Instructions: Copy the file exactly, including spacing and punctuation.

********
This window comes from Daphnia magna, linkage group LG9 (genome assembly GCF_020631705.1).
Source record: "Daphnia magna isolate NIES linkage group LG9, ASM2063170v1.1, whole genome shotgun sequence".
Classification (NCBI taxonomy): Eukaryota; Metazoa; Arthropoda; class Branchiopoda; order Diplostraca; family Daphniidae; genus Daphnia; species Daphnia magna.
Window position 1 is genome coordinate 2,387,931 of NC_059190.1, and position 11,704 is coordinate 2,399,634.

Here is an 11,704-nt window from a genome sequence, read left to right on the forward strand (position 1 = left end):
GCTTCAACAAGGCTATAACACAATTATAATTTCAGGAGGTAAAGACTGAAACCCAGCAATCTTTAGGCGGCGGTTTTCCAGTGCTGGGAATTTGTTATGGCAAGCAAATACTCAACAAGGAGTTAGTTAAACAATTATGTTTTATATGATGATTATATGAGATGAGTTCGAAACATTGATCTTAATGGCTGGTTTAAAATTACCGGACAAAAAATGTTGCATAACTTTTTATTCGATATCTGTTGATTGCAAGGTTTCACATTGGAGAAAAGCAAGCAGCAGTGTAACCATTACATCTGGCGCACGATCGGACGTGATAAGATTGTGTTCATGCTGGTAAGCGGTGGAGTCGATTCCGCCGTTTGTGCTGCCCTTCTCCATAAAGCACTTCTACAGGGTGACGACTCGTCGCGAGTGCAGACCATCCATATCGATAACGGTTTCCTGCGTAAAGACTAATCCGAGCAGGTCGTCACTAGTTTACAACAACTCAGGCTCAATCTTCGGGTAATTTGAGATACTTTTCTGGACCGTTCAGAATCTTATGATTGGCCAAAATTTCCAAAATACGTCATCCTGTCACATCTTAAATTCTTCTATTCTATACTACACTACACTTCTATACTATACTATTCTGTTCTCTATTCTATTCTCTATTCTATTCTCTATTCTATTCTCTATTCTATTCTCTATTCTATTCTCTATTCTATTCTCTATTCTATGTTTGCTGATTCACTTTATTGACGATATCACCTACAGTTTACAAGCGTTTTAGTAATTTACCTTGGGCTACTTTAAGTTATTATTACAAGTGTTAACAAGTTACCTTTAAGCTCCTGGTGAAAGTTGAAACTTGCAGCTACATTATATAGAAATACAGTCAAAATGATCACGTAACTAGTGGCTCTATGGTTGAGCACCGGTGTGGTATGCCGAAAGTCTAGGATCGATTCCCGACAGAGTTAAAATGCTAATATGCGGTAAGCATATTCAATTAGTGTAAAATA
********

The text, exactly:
This window comes from Daphnia magna, linkage group LG9 (genome assembly GCF_020631705.1).
Source record: "Daphnia magna isolate NIES linkage group LG9, ASM2063170v1.1, whole genome shotgun sequence".
Classification (NCBI taxonomy): Eukaryota; Metazoa; Arthropoda; class Branchiopoda; order Diplostraca; family Daphniidae; genus Daphnia; species Daphnia magna.
Window position 1 is genome coordinate 2,387,931 of NC_059190.1, and position 11,704 is coordinate 2,399,634.

Here is an 11,704-nt window from a genome sequence, read left to right on the forward strand (position 1 = left end):
GCTTCAACAAGGCTATAACACAATTATAATTTCAGGAGGTAAAGACTGAAACCCAGCAATCTTTAGGCGGCGGTTTTCCAGTGCTGGGAATTTGTTATGGCAAGCAAATACTCAACAAGGAGTTAGTTAAACAATTATGTTTTATATGATGATTATATGAGATGAGTTCGAAACATTGATCTTAATGGCTGGTTTAAAATTACCGGACAAAAAATGTTGCATAACTTTTTATTCGATATCTGTTGATTGCAAGGTTTCACATTGGAGAAAAGCAAGCAGCAGTGTAACCATTACATCTGGCGCACGATCGGACGTGATAAGATTGTGTTCATGCTGGTAAGCGGTGGAGTCGATTCCGCCGTTTGTGCTGCCCTTCTCCATAAAGCACTTCTACAGGGTGACGACTCGTCGCGAGTGCAGACCATCCATATCGATAACGGTTTCCTGCGTAAAGACTAATCCGAGCAGGTCGTCACTAGTTTACAACAACTCAGGCTCAATCTTCGGGTAATTTGAGATACTTTTCTGGACCGTTCAGAATCTTATGATTGGCCAAAATTTCCAAAATACGTCATCCTGTCACATCTTAAATTCTTCTATTCTATACTACACTACACTTCTATACTATACTATTCTGTTCTCTATTCTATTCTCTATTCTATTCTCTATTCTATTCTCTATTCTATTCTCTATTCTATTCTCTATTCTATTCTCTATTCTATGTTTGCTGATTCACTTTATTGACGATATCACCTACAGTTTACAAGCGTTTTAGTAATTTACCTTGGGCTACTTTAAGTTATTATTACAAGTGTTAACAAGTTACCTTTAAGCTCCTGGTGAAAGTTGAAACTTGCAGCTACATTATATAGAAATACAGTCAAAATGATCACGTAACTAGTGGCTCTATGGTTGAGCACCGGTGTGGTATGCCGAAAGTCTAGGATCGATTCCCGACAGAGTTAAAATGCTAATATGCGGTAAGCATATTCAATTAGTGTAAAATA